As Jamie Vardy headed in England’s second goal against Spain last Tuesday and conducted his very own public ‘Mannequin Challenge’, thoughts immediately turned to his fortunes for Leicester City this season. Finding the net at Wembley ended a run of 14 matches without a goal for club and country – a statistic that may well have left some who have not seen much of the Foxes this term questioning whether his statuesque celebration has been mirrored in his general play for the defending champions.
Twelve months ago, Vardy was the talk of the footballing world as he equalled Ruud van Nistelrooy’s Premier League record of scoring in 10 consecutive matches before going onto finish the campaign having scored 24 league goals as Claudio Ranieri’s side won the unlikeliest of league titles.
A place in England’s Euro 2016 squad, the offer of a move to Arsenal and a bumper new contract were his reward, and despite closing in on his 30th birthday, the common consensus was that Vardy would again lead the line for the Foxes as they looked to establish themselves as a regular challenger for a place in the top six as well as looking to prove themselves among Europe’s elite in the Champions League.
In reality, the Three Lions forward has found himself on the bench more times than not in the past month having scored just twice in the opening weeks of the season while he is yet to make his mark in the Champions League, despite the King Power Stadium outfit being in touching distance of a place in the last-16. Factor in that one of those league goals was laid on a plate for him by Liverpool’s Lucas Leiva during a chastening defeat at Anfield, and it has been far from a vintage campaign thus far.
So where does Vardy go from here? He is dangerously close to being labelled as the dreaded “one-season wonder”, and a continued lack of form in front of goal could yet lead to him being a permanent fixture in the dugout rather than on the pitch. Enter Club Brugge on Tuesday evening.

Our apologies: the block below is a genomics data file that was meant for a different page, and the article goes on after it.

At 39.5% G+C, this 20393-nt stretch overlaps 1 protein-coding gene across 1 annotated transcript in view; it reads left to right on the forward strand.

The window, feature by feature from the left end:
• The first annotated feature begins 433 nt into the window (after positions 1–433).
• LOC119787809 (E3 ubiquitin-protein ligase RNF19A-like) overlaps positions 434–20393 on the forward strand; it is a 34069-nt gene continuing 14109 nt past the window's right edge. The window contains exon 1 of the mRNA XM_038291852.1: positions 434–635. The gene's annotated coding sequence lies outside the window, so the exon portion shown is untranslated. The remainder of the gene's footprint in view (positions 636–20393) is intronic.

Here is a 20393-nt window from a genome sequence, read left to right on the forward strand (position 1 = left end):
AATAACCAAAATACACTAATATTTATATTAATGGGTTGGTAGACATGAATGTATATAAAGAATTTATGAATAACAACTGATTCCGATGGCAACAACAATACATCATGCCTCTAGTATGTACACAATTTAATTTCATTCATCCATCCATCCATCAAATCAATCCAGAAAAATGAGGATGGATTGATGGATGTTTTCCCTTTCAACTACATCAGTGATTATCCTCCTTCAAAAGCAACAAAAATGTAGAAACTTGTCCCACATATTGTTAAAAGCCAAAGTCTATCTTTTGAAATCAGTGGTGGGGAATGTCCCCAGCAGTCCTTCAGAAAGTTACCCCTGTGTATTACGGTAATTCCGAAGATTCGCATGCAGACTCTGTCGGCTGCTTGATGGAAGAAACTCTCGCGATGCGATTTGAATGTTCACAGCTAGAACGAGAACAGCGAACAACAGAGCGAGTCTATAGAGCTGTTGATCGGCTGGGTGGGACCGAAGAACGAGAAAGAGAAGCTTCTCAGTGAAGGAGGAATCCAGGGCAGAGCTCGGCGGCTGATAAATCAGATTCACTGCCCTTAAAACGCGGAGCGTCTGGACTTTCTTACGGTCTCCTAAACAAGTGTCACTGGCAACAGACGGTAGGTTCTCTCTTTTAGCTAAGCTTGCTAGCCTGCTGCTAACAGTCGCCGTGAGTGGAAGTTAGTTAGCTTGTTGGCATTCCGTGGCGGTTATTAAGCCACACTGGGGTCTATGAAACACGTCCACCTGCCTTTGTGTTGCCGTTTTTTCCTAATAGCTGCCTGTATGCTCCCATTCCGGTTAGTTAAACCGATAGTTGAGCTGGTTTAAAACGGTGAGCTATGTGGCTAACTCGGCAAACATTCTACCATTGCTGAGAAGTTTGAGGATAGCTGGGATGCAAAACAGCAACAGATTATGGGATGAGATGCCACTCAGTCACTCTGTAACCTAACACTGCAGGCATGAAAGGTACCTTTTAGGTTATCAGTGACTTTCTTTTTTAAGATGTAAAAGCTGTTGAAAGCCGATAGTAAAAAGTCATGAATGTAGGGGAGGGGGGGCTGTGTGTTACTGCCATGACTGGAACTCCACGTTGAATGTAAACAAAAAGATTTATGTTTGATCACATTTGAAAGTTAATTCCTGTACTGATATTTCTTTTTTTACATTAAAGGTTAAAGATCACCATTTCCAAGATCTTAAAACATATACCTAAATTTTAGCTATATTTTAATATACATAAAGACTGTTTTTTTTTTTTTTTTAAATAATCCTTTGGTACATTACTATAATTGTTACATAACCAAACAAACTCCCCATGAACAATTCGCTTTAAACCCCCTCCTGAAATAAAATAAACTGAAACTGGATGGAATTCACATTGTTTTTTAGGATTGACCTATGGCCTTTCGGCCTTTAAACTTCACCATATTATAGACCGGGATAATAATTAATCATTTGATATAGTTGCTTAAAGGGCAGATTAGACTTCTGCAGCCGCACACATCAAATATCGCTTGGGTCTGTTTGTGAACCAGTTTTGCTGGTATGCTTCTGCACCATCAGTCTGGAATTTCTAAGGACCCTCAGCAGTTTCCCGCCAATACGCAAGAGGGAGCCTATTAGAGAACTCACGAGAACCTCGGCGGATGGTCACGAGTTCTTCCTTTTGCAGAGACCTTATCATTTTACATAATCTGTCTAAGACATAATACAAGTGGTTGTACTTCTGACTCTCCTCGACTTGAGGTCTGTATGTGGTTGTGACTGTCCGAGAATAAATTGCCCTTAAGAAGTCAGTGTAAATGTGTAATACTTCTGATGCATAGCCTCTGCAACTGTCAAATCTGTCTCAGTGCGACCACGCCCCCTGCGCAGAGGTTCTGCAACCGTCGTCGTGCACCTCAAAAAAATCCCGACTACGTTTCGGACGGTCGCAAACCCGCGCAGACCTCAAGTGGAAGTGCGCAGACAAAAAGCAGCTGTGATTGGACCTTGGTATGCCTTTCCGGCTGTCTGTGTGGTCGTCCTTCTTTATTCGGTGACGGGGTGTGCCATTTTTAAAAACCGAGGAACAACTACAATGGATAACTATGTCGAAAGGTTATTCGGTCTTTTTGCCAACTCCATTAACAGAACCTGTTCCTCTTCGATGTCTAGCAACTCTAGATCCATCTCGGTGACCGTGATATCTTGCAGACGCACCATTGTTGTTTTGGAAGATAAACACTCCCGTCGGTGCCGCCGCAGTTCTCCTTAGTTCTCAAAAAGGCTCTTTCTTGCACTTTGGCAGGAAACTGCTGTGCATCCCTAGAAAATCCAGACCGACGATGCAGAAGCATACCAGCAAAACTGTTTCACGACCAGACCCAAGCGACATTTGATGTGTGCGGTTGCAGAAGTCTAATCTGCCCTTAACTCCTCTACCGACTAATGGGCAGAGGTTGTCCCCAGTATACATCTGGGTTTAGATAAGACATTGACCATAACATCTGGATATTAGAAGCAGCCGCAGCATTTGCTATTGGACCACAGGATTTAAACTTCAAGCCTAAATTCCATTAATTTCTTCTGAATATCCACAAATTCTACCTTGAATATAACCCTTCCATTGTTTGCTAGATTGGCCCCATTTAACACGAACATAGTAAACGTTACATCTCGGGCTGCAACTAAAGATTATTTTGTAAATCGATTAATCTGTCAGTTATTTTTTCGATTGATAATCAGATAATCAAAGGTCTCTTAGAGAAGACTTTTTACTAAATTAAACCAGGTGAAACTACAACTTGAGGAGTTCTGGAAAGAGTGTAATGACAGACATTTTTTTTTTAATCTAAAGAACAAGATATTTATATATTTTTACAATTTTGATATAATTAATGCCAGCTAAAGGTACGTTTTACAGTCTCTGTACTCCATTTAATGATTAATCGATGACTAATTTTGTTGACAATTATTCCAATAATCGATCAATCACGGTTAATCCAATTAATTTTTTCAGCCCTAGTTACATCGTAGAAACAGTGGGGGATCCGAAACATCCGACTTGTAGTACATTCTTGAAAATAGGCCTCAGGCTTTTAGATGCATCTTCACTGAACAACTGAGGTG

The Belgian champions were torn to shreds by Vardy on matchday one, with the former Fleetwood Town striker’s pace and willingness to run in behind leaving the Brugge defence in the dust. Twice he was brought down when clean through on goal, leading to Riyad Mahrez scoring with first a curling free-kick and a second-half penalty.
Tuesday promises to be a night of celebration in the east Midlands, with the Foxes knowing they need just a point to ensure themselves of a spot in the knockout stages while a victory could yet secure them top spot in Group G. They could even qualify with defeat, but for Vardy’s sake there is hope that he can be the man to ignite the home side after back-to-back league defeats.
If Brugge play anything like the high line they looked to utilise last time the two sides came head-to-head, then the game is made for Vardy to play on the last man and finally combine with Mahrez in a way in which they have failed to do thus far this season. His eye for goal remains a constant despite his recent drought, and if he is able to get himself into goalscoring positions then it would not be a shock to see him finally get himself on the scoresheet in continental competition.
The stage is set for a party at the King Power Stadium – it would be fitting for Jamie Vardy to christen it with a return to his blistering best.